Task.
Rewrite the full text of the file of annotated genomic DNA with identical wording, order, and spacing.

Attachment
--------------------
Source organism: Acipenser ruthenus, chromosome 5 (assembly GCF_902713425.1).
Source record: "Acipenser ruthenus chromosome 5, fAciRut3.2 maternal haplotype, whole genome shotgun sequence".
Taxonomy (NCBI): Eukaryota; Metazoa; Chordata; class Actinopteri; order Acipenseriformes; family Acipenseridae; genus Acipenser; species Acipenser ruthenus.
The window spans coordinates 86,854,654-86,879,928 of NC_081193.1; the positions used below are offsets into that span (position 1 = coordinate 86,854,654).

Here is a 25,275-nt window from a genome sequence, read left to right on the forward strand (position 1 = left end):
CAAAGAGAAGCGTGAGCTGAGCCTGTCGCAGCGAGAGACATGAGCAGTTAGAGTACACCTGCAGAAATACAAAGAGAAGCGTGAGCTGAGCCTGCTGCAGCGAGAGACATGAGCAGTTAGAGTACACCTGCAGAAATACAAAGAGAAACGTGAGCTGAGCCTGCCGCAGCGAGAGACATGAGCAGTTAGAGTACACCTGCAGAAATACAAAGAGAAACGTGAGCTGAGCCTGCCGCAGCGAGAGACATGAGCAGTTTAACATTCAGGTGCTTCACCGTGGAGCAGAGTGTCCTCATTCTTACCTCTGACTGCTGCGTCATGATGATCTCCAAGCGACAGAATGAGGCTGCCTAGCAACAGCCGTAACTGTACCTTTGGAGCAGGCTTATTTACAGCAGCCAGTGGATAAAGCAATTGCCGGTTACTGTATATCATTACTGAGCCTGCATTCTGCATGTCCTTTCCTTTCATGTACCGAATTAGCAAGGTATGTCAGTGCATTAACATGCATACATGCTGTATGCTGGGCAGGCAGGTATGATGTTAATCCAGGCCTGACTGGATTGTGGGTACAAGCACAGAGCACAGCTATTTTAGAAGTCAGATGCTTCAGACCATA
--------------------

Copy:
Source organism: Acipenser ruthenus, chromosome 5 (assembly GCF_902713425.1).
Source record: "Acipenser ruthenus chromosome 5, fAciRut3.2 maternal haplotype, whole genome shotgun sequence".
Taxonomy (NCBI): Eukaryota; Metazoa; Chordata; class Actinopteri; order Acipenseriformes; family Acipenseridae; genus Acipenser; species Acipenser ruthenus.
The window spans coordinates 86,854,654-86,879,928 of NC_081193.1; the positions used below are offsets into that span (position 1 = coordinate 86,854,654).

Here is a 25,275-nt window from a genome sequence, read left to right on the forward strand (position 1 = left end):
CAAAGAGAAGCGTGAGCTGAGCCTGTCGCAGCGAGAGACATGAGCAGTTAGAGTACACCTGCAGAAATACAAAGAGAAGCGTGAGCTGAGCCTGCTGCAGCGAGAGACATGAGCAGTTAGAGTACACCTGCAGAAATACAAAGAGAAACGTGAGCTGAGCCTGCCGCAGCGAGAGACATGAGCAGTTAGAGTACACCTGCAGAAATACAAAGAGAAACGTGAGCTGAGCCTGCCGCAGCGAGAGACATGAGCAGTTTAACATTCAGGTGCTTCACCGTGGAGCAGAGTGTCCTCATTCTTACCTCTGACTGCTGCGTCATGATGATCTCCAAGCGACAGAATGAGGCTGCCTAGCAACAGCCGTAACTGTACCTTTGGAGCAGGCTTATTTACAGCAGCCAGTGGATAAAGCAATTGCCGGTTACTGTATATCATTACTGAGCCTGCATTCTGCATGTCCTTTCCTTTCATGTACCGAATTAGCAAGGTATGTCAGTGCATTAACATGCATACATGCTGTATGCTGGGCAGGCAGGTATGATGTTAATCCAGGCCTGACTGGATTGTGGGTACAAGCACAGAGCACAGCTATTTTAGAAGTCAGATGCTTCAGACCATA